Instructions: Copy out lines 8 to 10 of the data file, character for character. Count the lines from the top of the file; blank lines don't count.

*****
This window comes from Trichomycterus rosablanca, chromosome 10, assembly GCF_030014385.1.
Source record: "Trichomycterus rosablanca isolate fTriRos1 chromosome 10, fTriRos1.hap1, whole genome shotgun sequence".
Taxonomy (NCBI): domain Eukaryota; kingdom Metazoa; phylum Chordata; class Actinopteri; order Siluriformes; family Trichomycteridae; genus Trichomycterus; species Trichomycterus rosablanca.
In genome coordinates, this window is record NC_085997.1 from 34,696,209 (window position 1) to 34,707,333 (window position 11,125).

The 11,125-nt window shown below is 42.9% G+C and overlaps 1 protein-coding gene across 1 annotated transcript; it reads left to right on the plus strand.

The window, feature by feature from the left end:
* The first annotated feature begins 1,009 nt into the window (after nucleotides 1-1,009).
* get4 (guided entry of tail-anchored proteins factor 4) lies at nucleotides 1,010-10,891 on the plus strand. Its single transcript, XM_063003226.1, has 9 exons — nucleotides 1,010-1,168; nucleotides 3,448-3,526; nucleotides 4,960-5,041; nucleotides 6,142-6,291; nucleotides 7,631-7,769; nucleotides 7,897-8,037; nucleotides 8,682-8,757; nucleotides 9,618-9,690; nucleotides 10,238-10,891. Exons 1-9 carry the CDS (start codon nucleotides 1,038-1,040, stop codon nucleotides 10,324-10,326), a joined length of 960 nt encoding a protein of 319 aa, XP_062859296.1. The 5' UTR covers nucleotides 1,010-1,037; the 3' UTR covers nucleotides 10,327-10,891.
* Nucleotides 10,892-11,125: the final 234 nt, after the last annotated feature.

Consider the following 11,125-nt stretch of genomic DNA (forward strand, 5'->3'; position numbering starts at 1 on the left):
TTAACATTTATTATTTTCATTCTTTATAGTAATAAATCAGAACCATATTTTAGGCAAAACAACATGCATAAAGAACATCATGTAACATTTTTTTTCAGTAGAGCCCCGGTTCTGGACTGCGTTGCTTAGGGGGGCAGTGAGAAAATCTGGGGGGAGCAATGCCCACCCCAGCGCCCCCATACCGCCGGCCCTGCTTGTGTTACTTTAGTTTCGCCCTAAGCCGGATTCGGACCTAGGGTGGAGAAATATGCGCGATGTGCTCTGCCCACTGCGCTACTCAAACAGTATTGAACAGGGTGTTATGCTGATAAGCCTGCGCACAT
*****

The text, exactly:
* get4 (guided entry of tail-anchored proteins factor 4) lies at nucleotides 1,010-10,891 on the plus strand. Its single transcript, XM_063003226.1, has 9 exons — nucleotides 1,010-1,168; nucleotides 3,448-3,526; nucleotides 4,960-5,041; nucleotides 6,142-6,291; nucleotides 7,631-7,769; nucleotides 7,897-8,037; nucleotides 8,682-8,757; nucleotides 9,618-9,690; nucleotides 10,238-10,891. Exons 1-9 carry the CDS (start codon nucleotides 1,038-1,040, stop codon nucleotides 10,324-10,326), a joined length of 960 nt encoding a protein of 319 aa, XP_062859296.1. The 5' UTR covers nucleotides 1,010-1,037; the 3' UTR covers nucleotides 10,327-10,891.
* Nucleotides 10,892-11,125: the final 234 nt, after the last annotated feature.

Consider the following 11,125-nt stretch of genomic DNA (forward strand, 5'->3'; position numbering starts at 1 on the left):